TLP: Hold Out Till They Offer the Buy One, Get One Free Deal
In this economy, you do what you have to do. Whatever the product.
In a marketing move that has drawn some criticism, graveyards across the nation are opening their grounds to concerts and clowns, barbecues and dance performances—anything that might bring happy families through the wrought-iron gates.Of course, this whole effort runs up against the green movement. You know: reduce, reuse, recycle. And especially when there's the question of real estate. Only so much of that available, even if death is a growth business and everyone's a potential customer.
The goal: to nurture warm feelings about the cemetery, in hopes that folks who come to cheer sky-divers today will return in more somber tomorrows.
"It gets them into the cemetery, but not in a scary way, and if they have a nice experience, maybe they'll say, 'I want my family there,' " explains William F. Griswold, Jr., executive superintendent of Cedar Hill Cemetery in Hartford, Conn., which holds regular scavenger hunts.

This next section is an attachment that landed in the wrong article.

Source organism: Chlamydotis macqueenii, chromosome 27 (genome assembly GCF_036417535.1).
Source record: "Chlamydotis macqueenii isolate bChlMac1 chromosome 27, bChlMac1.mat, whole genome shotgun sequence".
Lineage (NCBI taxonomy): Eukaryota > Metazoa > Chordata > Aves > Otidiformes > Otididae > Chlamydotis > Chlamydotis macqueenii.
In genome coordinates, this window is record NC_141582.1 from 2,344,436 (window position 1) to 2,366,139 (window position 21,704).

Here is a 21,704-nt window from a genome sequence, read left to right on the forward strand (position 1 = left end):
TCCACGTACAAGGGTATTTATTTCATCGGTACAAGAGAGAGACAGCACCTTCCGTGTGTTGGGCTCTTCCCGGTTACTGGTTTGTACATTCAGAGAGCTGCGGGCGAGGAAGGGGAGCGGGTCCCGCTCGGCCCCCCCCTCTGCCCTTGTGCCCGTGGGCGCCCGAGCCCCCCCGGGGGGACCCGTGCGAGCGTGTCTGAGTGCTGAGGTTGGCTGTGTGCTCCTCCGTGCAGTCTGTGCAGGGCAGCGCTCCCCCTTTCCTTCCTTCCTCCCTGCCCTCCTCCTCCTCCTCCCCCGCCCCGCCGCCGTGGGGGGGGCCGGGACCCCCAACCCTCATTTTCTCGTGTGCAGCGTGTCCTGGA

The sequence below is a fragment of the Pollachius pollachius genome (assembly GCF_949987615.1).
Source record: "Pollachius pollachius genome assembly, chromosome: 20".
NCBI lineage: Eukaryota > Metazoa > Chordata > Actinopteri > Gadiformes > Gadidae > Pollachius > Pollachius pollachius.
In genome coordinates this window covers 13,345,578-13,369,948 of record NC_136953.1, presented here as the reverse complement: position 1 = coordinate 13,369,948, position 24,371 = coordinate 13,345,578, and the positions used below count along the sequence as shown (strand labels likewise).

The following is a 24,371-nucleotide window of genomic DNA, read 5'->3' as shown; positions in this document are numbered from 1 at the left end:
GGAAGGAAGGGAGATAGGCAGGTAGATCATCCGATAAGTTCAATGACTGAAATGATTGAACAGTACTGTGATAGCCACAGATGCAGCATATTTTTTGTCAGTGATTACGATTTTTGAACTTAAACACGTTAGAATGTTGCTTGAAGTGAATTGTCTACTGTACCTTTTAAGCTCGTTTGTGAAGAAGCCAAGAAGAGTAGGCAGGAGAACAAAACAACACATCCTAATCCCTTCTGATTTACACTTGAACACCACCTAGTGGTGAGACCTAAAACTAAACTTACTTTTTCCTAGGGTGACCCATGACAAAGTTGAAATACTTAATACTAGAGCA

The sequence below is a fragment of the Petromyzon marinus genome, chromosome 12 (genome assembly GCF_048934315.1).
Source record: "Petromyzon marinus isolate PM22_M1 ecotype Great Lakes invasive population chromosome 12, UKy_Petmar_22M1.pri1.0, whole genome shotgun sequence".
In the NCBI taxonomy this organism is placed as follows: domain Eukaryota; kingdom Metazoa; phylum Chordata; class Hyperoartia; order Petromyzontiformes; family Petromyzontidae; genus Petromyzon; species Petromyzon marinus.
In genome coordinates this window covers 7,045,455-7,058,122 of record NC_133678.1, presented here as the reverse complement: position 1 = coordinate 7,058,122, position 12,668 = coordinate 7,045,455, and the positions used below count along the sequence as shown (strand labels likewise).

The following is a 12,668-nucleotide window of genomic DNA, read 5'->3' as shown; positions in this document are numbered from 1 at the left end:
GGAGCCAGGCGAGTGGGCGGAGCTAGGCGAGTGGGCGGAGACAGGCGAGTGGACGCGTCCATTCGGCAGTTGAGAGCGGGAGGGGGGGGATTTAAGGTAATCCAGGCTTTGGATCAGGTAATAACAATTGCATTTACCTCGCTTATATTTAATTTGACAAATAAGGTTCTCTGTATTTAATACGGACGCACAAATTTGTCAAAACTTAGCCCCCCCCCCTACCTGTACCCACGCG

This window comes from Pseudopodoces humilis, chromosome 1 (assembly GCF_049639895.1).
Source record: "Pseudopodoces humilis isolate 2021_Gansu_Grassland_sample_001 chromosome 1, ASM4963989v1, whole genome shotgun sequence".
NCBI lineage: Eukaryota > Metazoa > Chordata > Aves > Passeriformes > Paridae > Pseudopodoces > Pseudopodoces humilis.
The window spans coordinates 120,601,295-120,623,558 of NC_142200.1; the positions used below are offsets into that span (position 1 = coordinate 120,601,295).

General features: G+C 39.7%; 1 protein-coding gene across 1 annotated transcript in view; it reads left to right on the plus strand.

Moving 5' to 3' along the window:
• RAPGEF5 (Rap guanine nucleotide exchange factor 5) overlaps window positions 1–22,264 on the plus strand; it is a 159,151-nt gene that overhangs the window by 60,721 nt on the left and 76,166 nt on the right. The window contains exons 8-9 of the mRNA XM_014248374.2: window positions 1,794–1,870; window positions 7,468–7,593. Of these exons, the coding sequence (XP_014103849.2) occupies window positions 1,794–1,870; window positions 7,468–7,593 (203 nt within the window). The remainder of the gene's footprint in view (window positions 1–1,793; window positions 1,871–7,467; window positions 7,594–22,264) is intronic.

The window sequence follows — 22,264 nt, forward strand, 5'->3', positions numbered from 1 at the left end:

A few cemeteries have been doing such outreach for years. Hollywood Forever in Los Angeles draws thousands to summertime films projected on mausoleum walls. Michigan Memorial Park in Flat Rock, Mich., has long invited disabled children to fish at a serene pond amid the headstones.
But the trend seems to be accelerating, industry leaders say. Because more Americans are opting for cremation, demand for burial plots has been slack. To attract more customers, cemetery superintendents say they must lighten up their image.
So Davis Cemetery in Davis, Calif., plans poetry workshops, bird walks and art shows. Wyuka Cemetery in Lincoln, Neb., hosts a Shakespeare festival and rents its quaint chapel for weddings. In Wheat Ridge, Colo., Olinger Crown Hill Cemetery staged a Memorial Day party with fireworks and sky divers.
And Evergreen Memorial Historic Cemetery in Riverside, Calif., recently hosted its first fair, drawing a crowd of 700 for face painting, live rock and In-N-Out burgers. The audience skewed young, but organizer Stephen Whyld feels certain the fair will boost business in the long run. "A lot of these families have parents and grandparents, right?" he asks.